Apologies for the irregularity of the Reading List at the moment; September and October are autumn conference season and my schedule is bonkers.
A meeting at Mozilla Paris on how to solve Responsive Images, organised and summarised by Marcos Caceres concluded
- Browser vendors agree that srcset + DPR-switching is the right initial step forward (i.e., the 2x, 3x, etc. syntax).
- Agreement to then consider srcset + viewport size after some implementation experience (possibly drop height syntax from srcset spec). If not implemented, Width/Height syntax to possibly be marked at risk in srcset spec.
- Browser makers acknowledge the art-direction use case, but still think <picture> is not the right solution.
- Adding new HTTP headers to the platform, as Client-Hints proposes to do, has had negative impact in the past – so Client Hints might need to be reworked at bit before it becomes more acceptable to browser verndors.
So initially, we’ll use something like
Browsers that have “retina” displays will choose retina.png as they have 2 CSS pixels to one physical pixel. Browsers that aren’t retina, or don’t understand the new syntax, fall back to the good old
WebKit and Blink have implemented (but not yet shipped)
srcset, Mozilla is planning implemention now.
Meanwhile, an alternative “srcN” proposal has been put forward by Tab Atkins and John Mellor (excitingly, “John Mellor” was the real name of The Clash’s Joe Strummer). It claims to solve Resolution-based discrimination, Art-direction discrimination and Viewport-based discrimination usecases. Discussion here.
UK Government Web
The Cabinet Office’s Open Standards Board is recommending open standards technology. The first two to be approved are HTTP/1.1 and Unicode UTF-8. Francis Maude, the Minister, allegedly said “open standards will give us interoperable software, information and data in government and will reduce costs by encouraging competition, avoiding lock-in to suppliers or products and providing more efficient services”.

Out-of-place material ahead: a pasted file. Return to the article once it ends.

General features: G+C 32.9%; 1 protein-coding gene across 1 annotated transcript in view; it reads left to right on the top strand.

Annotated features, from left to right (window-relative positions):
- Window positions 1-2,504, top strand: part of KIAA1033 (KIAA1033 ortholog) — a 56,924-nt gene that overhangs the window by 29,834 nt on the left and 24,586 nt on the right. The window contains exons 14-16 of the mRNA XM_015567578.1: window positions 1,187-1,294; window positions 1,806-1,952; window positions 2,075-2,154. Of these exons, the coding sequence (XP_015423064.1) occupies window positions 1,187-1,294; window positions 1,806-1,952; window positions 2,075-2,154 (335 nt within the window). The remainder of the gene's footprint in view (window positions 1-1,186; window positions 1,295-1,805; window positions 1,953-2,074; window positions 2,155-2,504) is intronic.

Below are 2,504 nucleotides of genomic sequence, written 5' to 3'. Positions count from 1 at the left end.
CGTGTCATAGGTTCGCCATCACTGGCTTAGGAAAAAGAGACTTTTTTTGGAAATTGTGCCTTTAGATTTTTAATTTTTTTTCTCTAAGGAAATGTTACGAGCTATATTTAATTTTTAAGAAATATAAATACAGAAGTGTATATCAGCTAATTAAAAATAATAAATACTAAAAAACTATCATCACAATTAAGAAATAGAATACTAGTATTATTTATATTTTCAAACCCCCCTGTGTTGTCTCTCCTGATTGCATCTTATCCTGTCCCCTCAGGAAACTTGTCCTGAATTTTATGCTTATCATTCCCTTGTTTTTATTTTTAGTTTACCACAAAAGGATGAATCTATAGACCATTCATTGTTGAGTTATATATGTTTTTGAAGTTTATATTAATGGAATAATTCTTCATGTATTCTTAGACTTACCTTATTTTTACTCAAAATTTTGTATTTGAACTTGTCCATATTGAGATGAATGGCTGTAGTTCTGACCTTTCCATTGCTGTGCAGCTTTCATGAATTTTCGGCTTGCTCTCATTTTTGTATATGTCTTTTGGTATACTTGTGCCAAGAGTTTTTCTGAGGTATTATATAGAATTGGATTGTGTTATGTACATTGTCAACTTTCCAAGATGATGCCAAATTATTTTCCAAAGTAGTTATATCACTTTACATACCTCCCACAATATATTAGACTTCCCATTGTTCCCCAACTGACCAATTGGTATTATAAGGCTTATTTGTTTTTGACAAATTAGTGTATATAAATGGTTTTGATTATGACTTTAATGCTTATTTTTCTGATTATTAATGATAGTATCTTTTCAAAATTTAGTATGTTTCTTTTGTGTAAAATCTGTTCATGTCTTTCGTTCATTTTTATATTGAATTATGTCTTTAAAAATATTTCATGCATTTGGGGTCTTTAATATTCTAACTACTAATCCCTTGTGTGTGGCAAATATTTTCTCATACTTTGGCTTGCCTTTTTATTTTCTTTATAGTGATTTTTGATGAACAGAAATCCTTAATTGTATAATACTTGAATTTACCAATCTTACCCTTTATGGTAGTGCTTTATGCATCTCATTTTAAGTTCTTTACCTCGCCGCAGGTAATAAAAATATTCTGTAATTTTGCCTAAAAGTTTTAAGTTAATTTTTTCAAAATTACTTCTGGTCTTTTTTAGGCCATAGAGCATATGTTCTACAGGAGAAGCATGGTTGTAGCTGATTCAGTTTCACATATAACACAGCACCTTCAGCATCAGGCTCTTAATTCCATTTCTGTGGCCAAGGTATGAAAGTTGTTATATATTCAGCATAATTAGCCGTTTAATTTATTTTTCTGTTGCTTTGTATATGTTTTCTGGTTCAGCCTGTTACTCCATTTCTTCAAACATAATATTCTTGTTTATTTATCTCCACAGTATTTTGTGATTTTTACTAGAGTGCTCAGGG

This may not be revelatory to those of us in the web world, but it’s a Good Thing for the nation.
I had the pleasure of hearing Paul Arnett (now of Twitter, previously of gov.uk) talking about the gov.uk initiative at From The Front conference a few days ago, and thought it was a sign of schizophrenia that the same government that can allow subject experts make a world-leading governmental portal is the same government that disregards experts and its own consultation in wanting to censor the web.
I realise now that it’s the old Tory DNA: the belief in encouraging competition by economic liberalism, reducing bureaucracy, while remaining socially authoritarian and reeling from one moral panic to the other. So no change there.
WebKit has (partially) implemented a new attribute to our ancient chum <img> called
srcset that allows authors to send a high-res image only to browsers that have high-resolution displays. It looks like this:
<img alt=… src="normal-image.jpg" srcset="better-image.jpg 2x">
That “2x” thing after the file name means that if a browser has 2 or more physical pixels per CSS pixel (eg, high resolution), it is sent better-image.jpg. If it’s not high-res, or if it’s a browser that doesn’t support
You can extend it further if you want to:
<img alt=… src=… srcset="better-image.jpg 2x, super-image.jpg 3x">
This implementation doesn’t have the horrible “pretend Media Queries” syntax that sources close to Tim Berners-Lee* called “like, a total barfmare, man”, but this is potentially a great leap forward; it saves bandwidth for the servers, stops people downloading gigantic images that they don’t need, is easy to understand and has graceful fallback.
Let’s hope it turns up in Blink, Trident and Gecko soon.
* “sources close to” is UK newspaper code for “we just made it up”.
Graceful degradation of SVG images in unsupporting browsers
Very very clever: SVG and <image> tag tricks. (Yes, <image> which the HTML5 parser aliases to <img>.)
Microdata / RDFa / “semweb” shizzle/ SEO
In The Downward Spiral of Microdata, nice Mr Manu Sporny predicts the death of “HTML5″ Microdata and the triumph of RDFa Lite now that both WebKit and Blink have dropped support for the Microdata API (which allowed JS access to Microdata).
Co-incidentally, Mr Sporny is an inventor of RDFa Lite. Personally, I don’t care which triumphs – now only Opera Presto supports the Microdata API, there is no technical reason to prefer one to the other (in fact, as Facebook supports RDFa and not microdata, so you could argue it has greater utility).
If you’re in the UK and are interested in the Web, the Speak The Web conference will be in Nottingham, Liverpool, Leeds, Sheffield and Manchester this month, for a very small sum of money. What’s really surprising, of course, is that there is anyone outside Brighton who does any Web work.
Standards ‘n’ shizz